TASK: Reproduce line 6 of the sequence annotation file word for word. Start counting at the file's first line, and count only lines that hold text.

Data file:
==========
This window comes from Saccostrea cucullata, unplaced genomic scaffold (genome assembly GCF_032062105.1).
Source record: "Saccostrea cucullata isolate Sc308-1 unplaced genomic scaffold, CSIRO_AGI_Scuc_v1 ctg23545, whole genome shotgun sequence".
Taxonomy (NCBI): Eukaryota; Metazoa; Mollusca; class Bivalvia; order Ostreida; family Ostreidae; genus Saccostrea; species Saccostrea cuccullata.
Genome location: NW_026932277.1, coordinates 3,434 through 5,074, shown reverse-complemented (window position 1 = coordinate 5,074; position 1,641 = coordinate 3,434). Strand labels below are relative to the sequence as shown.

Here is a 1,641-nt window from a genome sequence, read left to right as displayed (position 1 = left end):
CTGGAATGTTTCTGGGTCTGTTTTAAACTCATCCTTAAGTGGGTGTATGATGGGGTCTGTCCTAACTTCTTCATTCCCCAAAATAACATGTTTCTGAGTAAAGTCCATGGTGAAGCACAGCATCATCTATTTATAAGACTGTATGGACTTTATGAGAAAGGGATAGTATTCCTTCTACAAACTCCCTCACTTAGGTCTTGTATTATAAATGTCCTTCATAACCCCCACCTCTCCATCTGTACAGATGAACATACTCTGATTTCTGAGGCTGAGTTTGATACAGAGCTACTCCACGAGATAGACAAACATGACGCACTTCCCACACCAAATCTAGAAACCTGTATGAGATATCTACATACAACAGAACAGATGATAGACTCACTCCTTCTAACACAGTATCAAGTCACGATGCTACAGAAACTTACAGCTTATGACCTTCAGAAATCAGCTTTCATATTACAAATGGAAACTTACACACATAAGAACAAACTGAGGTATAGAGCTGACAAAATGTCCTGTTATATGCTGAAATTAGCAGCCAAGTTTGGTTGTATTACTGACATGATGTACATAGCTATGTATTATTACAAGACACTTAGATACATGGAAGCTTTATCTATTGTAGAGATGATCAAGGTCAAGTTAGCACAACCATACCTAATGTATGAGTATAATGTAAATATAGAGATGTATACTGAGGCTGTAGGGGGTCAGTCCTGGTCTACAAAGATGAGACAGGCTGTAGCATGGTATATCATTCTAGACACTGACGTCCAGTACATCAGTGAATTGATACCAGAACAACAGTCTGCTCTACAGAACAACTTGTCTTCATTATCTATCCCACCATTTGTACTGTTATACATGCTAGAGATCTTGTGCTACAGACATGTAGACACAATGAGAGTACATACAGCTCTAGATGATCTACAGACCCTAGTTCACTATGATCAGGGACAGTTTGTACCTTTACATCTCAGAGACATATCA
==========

CTGGAATGTTTCTGGGTCTGTTTTAAACTCATCCTTAAGTGGGTGTATGATGGGGTCTGTCCTAACTTCTTCATTCCCCAAAATAACATGTTTCTGAGTAAAGTCCATGGTGAAGCACAGCATCATCTATTTATAAGACTGTATGGACTTTATGAGAAAGGGATAGTATTCCTTCTACAAACTCCCTCACTTAGGTCTTGTATTATAAATGTCCTTCATAACCCCCACCTCTCCATCTGTACAGATGAACATACTCTGATTTCTGAGGCTGAGTTTGATACAGAGCTACTCCACGAGATAGACAAACATGACGCACTTCCCACACCAAATCTAGAAACCTGTATGAGATATCTACATACAACAGAACAGATGATAGACTCACTCCTTCTAACACAGTATCAAGTCACGATGCTACAGAAACTTACAGCTTATGACCTTCAGAAATCAGCTTTCATATTACAAATGGAAACTTACACACATAAGAACAAACTGAGGTATAGAGCTGACAAAATGTCCTGTTATATGCTGAAATTAGCAGCCAAGTTTGGTTGTATTACTGACATGATGTACATAGCTATGTATTATTACAAGACACTTAGATACATGGAAGCTTTATCTATTGTAGAGATGATCAAGGTCAAGTTAGCACAACCATACCTAATGTATGAGTATAATGTAAATATAGAGATGTATACTGAGGCTGTAGGGGGTCAGTCCTGGTCTACAAAGATGAGACAGGCTGTAGCATGGTATATCATTCTAGACACTGACGTCCAGTACATCAGTGAATTGATACCAGAACAACAGTCTGCTCTACAGAACAACTTGTCTTCATTATCTATCCCACCATTTGTACTGTTATACATGCTAGAGATCTTGTGCTACAGACATGTAGACACAATGAGAGTACATACAGCTCTAGATGATCTACAGACCCTAGTTCACTATGATCAGGGACAGTTTGTACCTTTACATCTCAGAGACATATCA